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'I Felt I Was Dying': Azerbaijani Activist Blames Police For Violent Beating
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Azerbaijani opposition activist and vocal government critic Tofiq Yaqublu says he was severely beaten in police custody after being detained at a protest rally on December 1. Appearing in a video after his release, he was badly bruised and said he was nearly suffocated by officers. The Azerbaijani government, which has been widely accused of human rights abuses, including torture and arbitrary detention, called his allegations "groundless."

Volha Zalatar has been recognized as a political prisoner by rights organizations in Belarus. (file photo)

MINSK -- A court in Minsk has sentenced Volha Zalatar, an activist and mother of five children, to four years in prison for running an online chatroom that challenged the official results of last year's presidential election, which handed victory to strongman Alyaksandr Lukashenka despite opposition claims the balloting was rigged.

The Minsk City Court on December 3 found Zalatar guilty of running the dze.chat online community, which a court in Minsk had earlier deemed to be an "extremist" operation.

Anton Matolka, who says he is in fact the administrator of dze.chat, called Zalatar's case and her sentence politically motivated, saying that she had never run the chat group, but did organize events for it such as tea talks and concerts as a volunteer.

The 38-year-old Zalatar, who has been recognized as a political prisoner by rights organizations in Belarus, was arrested in March. Her children range in ages from four to 17 years.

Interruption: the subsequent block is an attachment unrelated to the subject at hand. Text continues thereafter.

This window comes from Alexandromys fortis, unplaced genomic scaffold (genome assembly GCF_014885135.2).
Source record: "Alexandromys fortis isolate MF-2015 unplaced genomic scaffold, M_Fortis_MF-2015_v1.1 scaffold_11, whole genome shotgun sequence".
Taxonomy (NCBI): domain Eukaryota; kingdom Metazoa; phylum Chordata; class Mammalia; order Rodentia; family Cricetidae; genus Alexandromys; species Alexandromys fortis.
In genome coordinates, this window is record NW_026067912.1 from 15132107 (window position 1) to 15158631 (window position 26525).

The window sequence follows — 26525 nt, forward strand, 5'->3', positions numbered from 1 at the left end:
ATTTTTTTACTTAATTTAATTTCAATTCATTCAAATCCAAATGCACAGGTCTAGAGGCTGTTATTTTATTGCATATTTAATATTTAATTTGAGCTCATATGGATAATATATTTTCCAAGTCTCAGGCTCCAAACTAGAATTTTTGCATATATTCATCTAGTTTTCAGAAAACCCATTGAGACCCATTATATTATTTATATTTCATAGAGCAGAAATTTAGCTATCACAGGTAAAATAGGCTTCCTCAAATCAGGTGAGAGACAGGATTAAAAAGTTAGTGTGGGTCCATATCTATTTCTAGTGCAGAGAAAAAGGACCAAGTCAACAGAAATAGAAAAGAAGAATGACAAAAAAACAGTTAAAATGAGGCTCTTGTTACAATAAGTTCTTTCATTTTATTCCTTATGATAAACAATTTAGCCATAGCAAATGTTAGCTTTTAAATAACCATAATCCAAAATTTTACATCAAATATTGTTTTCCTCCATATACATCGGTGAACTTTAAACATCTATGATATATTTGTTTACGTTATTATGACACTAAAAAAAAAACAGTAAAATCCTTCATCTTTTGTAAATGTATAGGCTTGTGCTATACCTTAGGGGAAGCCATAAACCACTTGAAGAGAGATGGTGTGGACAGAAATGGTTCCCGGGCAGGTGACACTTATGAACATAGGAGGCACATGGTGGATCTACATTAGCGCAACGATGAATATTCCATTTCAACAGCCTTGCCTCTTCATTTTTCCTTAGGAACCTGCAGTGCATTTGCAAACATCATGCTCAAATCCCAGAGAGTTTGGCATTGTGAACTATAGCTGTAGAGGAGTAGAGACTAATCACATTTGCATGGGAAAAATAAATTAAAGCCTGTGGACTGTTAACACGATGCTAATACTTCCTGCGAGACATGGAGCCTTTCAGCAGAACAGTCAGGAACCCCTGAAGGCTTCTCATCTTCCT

Zalatar's sentence is one of many in recent months pronounced against activists as Belarusian authorities suppress dissent in any form since the disputed presidential election in August 2020.

Rights activists and opposition politicians say the poll was rigged to extend Lukashenka's 26-year rule. Thousands have been detained during countrywide protests and there have been credible reports of torture and ill-treatment by security forces. Several people have died during the crackdown.

Many of Belarus's opposition leaders have been arrested or forced to leave the country, while Lukashenka has refused to negotiate with the opposition.

The United States, the European Union, and several other countries have refused to acknowledge Lukashenka as the winner of the vote, and imposed several rounds of sanctions on him and his regime, citing election fraud and the police crackdown.

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"Watchdog" is a blog with a singular mission -- to monitor the latest developments concerning human rights, civil society, and press freedom. We'll pay particular attention to reports concerning countries in RFE/RL's broadcast region.

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